Moving onto how the condition can be handled and in certain cases, even treated:
Since there are numerous causes that could lead to pattern hair loss in women, most doctors will not suggest a hair transplant or restoration procedure immediately. In most cases, they will recommend medications that will stimulate hair growth, and if those do not work, they will move onto anti-androgens or DHT inhibitors. At times, the doctor might prescribe a combination of anti-androgens and growth stimulants, because it might help handle two issues at the same time.
However, it is important that the exact cause of the hair loss be determined, because the precise course of treatment can be decided only after that.
There are certain blood tests that might be prescribed in order to determine the exact cause of the hair loss:
Some of the most commonly prescribed tests include:
Here are some of the most commonly used treatments, meant for women suffering from pattern hair loss:
“Hi, I am Mr. Goel, 32 year old male, I am Suffering from alopecia. Can you please tell me what and why I am suffering from this condition”.
Hi, Mr. Goel First of all, I would like to thank you for mailing us to know more about alopecia. The hair loss or Alopecia has got many causes and the most common cause is Androgenic alopecia.
It is a type of hair loss which is carried through the genes and is known to affect both men and women. In non-medical terms, this condition is known as male pattern baldness and female pattern baldness respectively. In such a scenario, the hair loss can start at a very early age, and there is minimal chance for regrowth. We are able to diagnose the same by observing the receding hairline and the loss of hair from the front part of the scalp. In women, this condition occurs post their 40s and for them, we have observed that there is general thinning, as opposed to men, in whom there is localised balding.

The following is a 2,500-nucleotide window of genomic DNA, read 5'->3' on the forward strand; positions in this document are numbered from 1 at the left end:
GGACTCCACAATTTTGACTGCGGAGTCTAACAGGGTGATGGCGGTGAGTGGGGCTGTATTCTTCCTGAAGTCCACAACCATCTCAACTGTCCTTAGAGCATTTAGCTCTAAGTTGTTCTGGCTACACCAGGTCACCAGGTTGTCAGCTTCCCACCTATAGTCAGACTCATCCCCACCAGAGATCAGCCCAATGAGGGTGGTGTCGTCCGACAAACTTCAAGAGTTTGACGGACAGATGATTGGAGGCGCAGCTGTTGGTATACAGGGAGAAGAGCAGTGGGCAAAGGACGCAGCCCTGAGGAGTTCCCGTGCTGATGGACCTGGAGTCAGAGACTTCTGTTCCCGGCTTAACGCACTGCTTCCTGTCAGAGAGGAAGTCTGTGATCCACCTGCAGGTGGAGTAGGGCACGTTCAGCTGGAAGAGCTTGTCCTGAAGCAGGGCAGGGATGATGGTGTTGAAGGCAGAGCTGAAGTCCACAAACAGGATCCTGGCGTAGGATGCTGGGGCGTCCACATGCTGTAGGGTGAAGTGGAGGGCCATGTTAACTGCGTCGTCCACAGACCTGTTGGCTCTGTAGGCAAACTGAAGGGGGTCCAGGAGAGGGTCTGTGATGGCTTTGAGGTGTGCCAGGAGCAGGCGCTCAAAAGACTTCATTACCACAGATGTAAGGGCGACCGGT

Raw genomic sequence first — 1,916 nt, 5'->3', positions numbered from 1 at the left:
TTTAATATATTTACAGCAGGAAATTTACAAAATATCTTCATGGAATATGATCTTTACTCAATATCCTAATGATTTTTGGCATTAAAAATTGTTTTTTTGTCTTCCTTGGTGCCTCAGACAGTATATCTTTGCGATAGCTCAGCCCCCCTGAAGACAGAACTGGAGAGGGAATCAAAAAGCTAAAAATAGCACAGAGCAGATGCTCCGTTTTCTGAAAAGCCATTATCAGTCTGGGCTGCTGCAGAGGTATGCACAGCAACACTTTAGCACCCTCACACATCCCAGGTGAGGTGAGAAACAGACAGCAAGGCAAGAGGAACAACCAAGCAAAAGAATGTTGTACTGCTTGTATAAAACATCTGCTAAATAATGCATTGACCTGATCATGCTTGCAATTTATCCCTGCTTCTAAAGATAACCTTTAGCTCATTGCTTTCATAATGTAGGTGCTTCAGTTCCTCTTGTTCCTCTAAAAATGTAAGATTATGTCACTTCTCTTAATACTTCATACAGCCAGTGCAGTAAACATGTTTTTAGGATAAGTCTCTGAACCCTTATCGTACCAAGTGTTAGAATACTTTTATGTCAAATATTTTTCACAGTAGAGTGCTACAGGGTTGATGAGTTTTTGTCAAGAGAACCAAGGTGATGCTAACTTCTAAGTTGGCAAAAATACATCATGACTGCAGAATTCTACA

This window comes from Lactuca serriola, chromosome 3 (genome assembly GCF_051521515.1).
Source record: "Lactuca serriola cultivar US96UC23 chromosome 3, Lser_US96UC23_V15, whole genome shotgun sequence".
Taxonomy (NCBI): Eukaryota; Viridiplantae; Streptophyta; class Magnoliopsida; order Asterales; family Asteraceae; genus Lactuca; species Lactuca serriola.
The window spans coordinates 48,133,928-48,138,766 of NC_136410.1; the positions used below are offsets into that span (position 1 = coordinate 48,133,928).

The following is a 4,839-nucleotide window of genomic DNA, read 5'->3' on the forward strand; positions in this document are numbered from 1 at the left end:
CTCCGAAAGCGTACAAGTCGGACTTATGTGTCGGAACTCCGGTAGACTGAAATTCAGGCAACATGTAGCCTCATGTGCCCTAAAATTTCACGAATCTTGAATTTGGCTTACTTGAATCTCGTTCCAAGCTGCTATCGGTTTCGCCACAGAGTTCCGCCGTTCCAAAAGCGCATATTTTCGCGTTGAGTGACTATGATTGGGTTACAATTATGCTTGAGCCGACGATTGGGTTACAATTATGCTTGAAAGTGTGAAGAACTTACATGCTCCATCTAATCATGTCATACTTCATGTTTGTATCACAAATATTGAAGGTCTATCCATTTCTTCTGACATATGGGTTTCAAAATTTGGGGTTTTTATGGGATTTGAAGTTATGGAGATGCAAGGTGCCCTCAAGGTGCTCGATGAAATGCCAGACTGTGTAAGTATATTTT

Apart from this, there are numerous other types and categories of the same. For instance, involutional alopecia is a naturally occurring condition, in which the hair starts to thin with age. This happens most often, because of more hair going into the resting phase, which leads to reduced numbers and length.
On the other hand, there is alopecia areata, which attacks the hair of young people, mostly children. In rare cases, there is something called alopecia totalis, wherein there is complete baldness with loss of entire scalp hair. However, in most cases, the hair regrows in some time. There is also a more severe version of alopecia known as alopecia universalis, wherein the hair from all parts of the body are also lost, including the eyebrows and lashes.
Then there is the condition that in medical terms is known as telogen effluvium and is a thinning of hair, that is short lived. This happens during the transition periods between the anagen-catagen or catagen-telogen phases. Since hair is in a rest period, there is thinning and shedding, but this is generally not an elongated phase.
It will be better if you can send your pictures to us from the front top, Sides and back to give us a better picture and then we can suggest to you the treatment for the same.
Line diagram with age on X axis, percentage of baldness Y axis…
Hair loss has a major effect on every one in many ways. It dents our physical attractiveness if we experience thinning. When hair loss is noticeable, the person will try and search for the thinning causes in relation to the hair shedding. In the normal hair cycle, hair grows about half an inch per month, though this tends to slow a little as you get older. As hair gets older, it may enter a resting stage in which it remains on your head but doesn’t grow.